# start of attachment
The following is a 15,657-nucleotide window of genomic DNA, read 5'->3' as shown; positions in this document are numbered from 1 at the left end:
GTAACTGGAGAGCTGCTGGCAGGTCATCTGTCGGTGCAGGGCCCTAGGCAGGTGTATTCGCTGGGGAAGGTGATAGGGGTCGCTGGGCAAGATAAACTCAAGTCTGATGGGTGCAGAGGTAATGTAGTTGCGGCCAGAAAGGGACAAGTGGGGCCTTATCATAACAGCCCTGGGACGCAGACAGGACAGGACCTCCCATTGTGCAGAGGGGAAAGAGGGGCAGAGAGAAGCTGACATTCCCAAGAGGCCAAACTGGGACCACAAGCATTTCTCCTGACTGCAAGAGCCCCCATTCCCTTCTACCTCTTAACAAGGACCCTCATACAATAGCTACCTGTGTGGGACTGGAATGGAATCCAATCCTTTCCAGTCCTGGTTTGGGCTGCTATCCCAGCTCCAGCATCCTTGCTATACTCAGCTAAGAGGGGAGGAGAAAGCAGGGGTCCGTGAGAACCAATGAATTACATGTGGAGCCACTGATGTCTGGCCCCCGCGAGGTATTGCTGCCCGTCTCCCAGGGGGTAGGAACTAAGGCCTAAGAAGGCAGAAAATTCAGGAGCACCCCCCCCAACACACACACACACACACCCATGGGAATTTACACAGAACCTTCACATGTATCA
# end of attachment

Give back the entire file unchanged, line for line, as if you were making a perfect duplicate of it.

The following is a 15,657-nucleotide window of genomic DNA, read 5'->3' as shown; positions in this document are numbered from 1 at the left end:
GTAACTGGAGAGCTGCTGGCAGGTCATCTGTCGGTGCAGGGCCCTAGGCAGGTGTATTCGCTGGGGAAGGTGATAGGGGTCGCTGGGCAAGATAAACTCAAGTCTGATGGGTGCAGAGGTAATGTAGTTGCGGCCAGAAAGGGACAAGTGGGGCCTTATCATAACAGCCCTGGGACGCAGACAGGACAGGACCTCCCATTGTGCAGAGGGGAAAGAGGGGCAGAGAGAAGCTGACATTCCCAAGAGGCCAAACTGGGACCACAAGCATTTCTCCTGACTGCAAGAGCCCCCATTCCCTTCTACCTCTTAACAAGGACCCTCATACAATAGCTACCTGTGTGGGACTGGAATGGAATCCAATCCTTTCCAGTCCTGGTTTGGGCTGCTATCCCAGCTCCAGCATCCTTGCTATACTCAGCTAAGAGGGGAGGAGAAAGCAGGGGTCCGTGAGAACCAATGAATTACATGTGGAGCCACTGATGTCTGGCCCCCGCGAGGTATTGCTGCCCGTCTCCCAGGGGGTAGGAACTAAGGCCTAAGAAGGCAGAAAATTCAGGAGCACCCCCCCCAACACACACACACACACACCCATGGGAATTTACACAGAACCTTCACATGTATCA